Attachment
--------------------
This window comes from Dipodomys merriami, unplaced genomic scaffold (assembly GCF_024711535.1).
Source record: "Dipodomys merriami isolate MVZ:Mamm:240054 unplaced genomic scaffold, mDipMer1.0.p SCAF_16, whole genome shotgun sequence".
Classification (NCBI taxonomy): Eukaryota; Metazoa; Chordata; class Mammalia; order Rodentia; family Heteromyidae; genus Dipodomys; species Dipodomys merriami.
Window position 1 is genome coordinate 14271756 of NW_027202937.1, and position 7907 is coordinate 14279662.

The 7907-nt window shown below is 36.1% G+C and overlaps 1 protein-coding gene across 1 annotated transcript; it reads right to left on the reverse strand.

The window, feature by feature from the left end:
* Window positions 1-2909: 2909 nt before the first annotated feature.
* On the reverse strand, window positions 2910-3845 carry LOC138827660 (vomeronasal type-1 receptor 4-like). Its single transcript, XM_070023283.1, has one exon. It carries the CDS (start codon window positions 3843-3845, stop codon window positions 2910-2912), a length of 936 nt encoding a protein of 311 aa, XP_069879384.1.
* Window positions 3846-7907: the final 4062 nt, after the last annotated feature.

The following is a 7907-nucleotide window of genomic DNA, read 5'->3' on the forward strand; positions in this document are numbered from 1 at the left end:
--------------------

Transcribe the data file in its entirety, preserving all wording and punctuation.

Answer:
This window comes from Dipodomys merriami, unplaced genomic scaffold (assembly GCF_024711535.1).
Source record: "Dipodomys merriami isolate MVZ:Mamm:240054 unplaced genomic scaffold, mDipMer1.0.p SCAF_16, whole genome shotgun sequence".
Classification (NCBI taxonomy): Eukaryota; Metazoa; Chordata; class Mammalia; order Rodentia; family Heteromyidae; genus Dipodomys; species Dipodomys merriami.
Window position 1 is genome coordinate 14271756 of NW_027202937.1, and position 7907 is coordinate 14279662.

The 7907-nt window shown below is 36.1% G+C and overlaps 1 protein-coding gene across 1 annotated transcript; it reads right to left on the reverse strand.

The window, feature by feature from the left end:
* Window positions 1-2909: 2909 nt before the first annotated feature.
* On the reverse strand, window positions 2910-3845 carry LOC138827660 (vomeronasal type-1 receptor 4-like). Its single transcript, XM_070023283.1, has one exon. It carries the CDS (start codon window positions 3843-3845, stop codon window positions 2910-2912), a length of 936 nt encoding a protein of 311 aa, XP_069879384.1.
* Window positions 3846-7907: the final 4062 nt, after the last annotated feature.

The following is a 7907-nucleotide window of genomic DNA, read 5'->3' on the forward strand; positions in this document are numbered from 1 at the left end: